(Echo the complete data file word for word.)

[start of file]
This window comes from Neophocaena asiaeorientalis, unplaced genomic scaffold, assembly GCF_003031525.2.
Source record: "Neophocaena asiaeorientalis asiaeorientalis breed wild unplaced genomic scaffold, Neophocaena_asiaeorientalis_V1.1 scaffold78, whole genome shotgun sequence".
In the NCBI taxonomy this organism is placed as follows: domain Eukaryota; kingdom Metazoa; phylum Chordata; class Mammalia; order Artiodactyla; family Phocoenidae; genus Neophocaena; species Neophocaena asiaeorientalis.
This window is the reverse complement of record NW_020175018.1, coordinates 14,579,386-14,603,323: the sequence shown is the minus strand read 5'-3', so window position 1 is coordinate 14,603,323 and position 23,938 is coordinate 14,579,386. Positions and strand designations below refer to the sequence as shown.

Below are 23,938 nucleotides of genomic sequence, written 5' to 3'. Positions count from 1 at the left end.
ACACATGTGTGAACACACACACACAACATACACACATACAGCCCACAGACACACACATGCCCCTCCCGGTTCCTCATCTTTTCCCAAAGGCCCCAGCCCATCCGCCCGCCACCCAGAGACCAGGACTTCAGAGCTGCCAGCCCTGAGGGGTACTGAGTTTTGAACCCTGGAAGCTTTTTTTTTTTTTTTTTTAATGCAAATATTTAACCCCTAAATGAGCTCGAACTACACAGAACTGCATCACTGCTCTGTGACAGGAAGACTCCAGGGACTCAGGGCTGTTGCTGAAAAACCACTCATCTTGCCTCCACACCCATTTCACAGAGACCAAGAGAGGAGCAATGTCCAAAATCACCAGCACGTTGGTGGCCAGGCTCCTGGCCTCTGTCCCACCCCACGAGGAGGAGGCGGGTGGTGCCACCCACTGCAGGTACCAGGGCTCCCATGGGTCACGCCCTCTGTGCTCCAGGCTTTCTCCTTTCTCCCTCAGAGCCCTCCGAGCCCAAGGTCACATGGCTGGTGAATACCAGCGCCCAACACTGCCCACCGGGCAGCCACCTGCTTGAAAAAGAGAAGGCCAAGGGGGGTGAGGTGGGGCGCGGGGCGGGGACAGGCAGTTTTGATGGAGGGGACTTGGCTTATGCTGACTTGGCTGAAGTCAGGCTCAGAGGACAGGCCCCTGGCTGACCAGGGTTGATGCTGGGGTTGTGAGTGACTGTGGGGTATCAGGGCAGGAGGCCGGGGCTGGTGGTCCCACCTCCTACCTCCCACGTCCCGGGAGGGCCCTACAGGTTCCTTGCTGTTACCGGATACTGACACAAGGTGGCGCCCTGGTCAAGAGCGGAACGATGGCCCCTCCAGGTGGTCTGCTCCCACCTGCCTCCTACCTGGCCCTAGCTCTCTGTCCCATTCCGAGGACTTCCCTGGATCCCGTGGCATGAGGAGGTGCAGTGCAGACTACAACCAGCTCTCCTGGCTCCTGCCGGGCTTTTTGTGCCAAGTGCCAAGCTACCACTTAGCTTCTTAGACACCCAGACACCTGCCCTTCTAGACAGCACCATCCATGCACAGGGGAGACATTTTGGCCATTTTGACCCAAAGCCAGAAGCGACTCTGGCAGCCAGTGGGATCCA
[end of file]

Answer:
This window comes from Neophocaena asiaeorientalis, unplaced genomic scaffold, assembly GCF_003031525.2.
Source record: "Neophocaena asiaeorientalis asiaeorientalis breed wild unplaced genomic scaffold, Neophocaena_asiaeorientalis_V1.1 scaffold78, whole genome shotgun sequence".
In the NCBI taxonomy this organism is placed as follows: domain Eukaryota; kingdom Metazoa; phylum Chordata; class Mammalia; order Artiodactyla; family Phocoenidae; genus Neophocaena; species Neophocaena asiaeorientalis.
This window is the reverse complement of record NW_020175018.1, coordinates 14,579,386-14,603,323: the sequence shown is the minus strand read 5'-3', so window position 1 is coordinate 14,603,323 and position 23,938 is coordinate 14,579,386. Positions and strand designations below refer to the sequence as shown.

Below are 23,938 nucleotides of genomic sequence, written 5' to 3'. Positions count from 1 at the left end.
ACACATGTGTGAACACACACACACAACATACACACATACAGCCCACAGACACACACATGCCCCTCCCGGTTCCTCATCTTTTCCCAAAGGCCCCAGCCCATCCGCCCGCCACCCAGAGACCAGGACTTCAGAGCTGCCAGCCCTGAGGGGTACTGAGTTTTGAACCCTGGAAGCTTTTTTTTTTTTTTTTTTAATGCAAATATTTAACCCCTAAATGAGCTCGAACTACACAGAACTGCATCACTGCTCTGTGACAGGAAGACTCCAGGGACTCAGGGCTGTTGCTGAAAAACCACTCATCTTGCCTCCACACCCATTTCACAGAGACCAAGAGAGGAGCAATGTCCAAAATCACCAGCACGTTGGTGGCCAGGCTCCTGGCCTCTGTCCCACCCCACGAGGAGGAGGCGGGTGGTGCCACCCACTGCAGGTACCAGGGCTCCCATGGGTCACGCCCTCTGTGCTCCAGGCTTTCTCCTTTCTCCCTCAGAGCCCTCCGAGCCCAAGGTCACATGGCTGGTGAATACCAGCGCCCAACACTGCCCACCGGGCAGCCACCTGCTTGAAAAAGAGAAGGCCAAGGGGGGTGAGGTGGGGCGCGGGGCGGGGACAGGCAGTTTTGATGGAGGGGACTTGGCTTATGCTGACTTGGCTGAAGTCAGGCTCAGAGGACAGGCCCCTGGCTGACCAGGGTTGATGCTGGGGTTGTGAGTGACTGTGGGGTATCAGGGCAGGAGGCCGGGGCTGGTGGTCCCACCTCCTACCTCCCACGTCCCGGGAGGGCCCTACAGGTTCCTTGCTGTTACCGGATACTGACACAAGGTGGCGCCCTGGTCAAGAGCGGAACGATGGCCCCTCCAGGTGGTCTGCTCCCACCTGCCTCCTACCTGGCCCTAGCTCTCTGTCCCATTCCGAGGACTTCCCTGGATCCCGTGGCATGAGGAGGTGCAGTGCAGACTACAACCAGCTCTCCTGGCTCCTGCCGGGCTTTTTGTGCCAAGTGCCAAGCTACCACTTAGCTTCTTAGACACCCAGACACCTGCCCTTCTAGACAGCACCATCCATGCACAGGGGAGACATTTTGGCCATTTTGACCCAAAGCCAGAAGCGACTCTGGCAGCCAGTGGGATCCA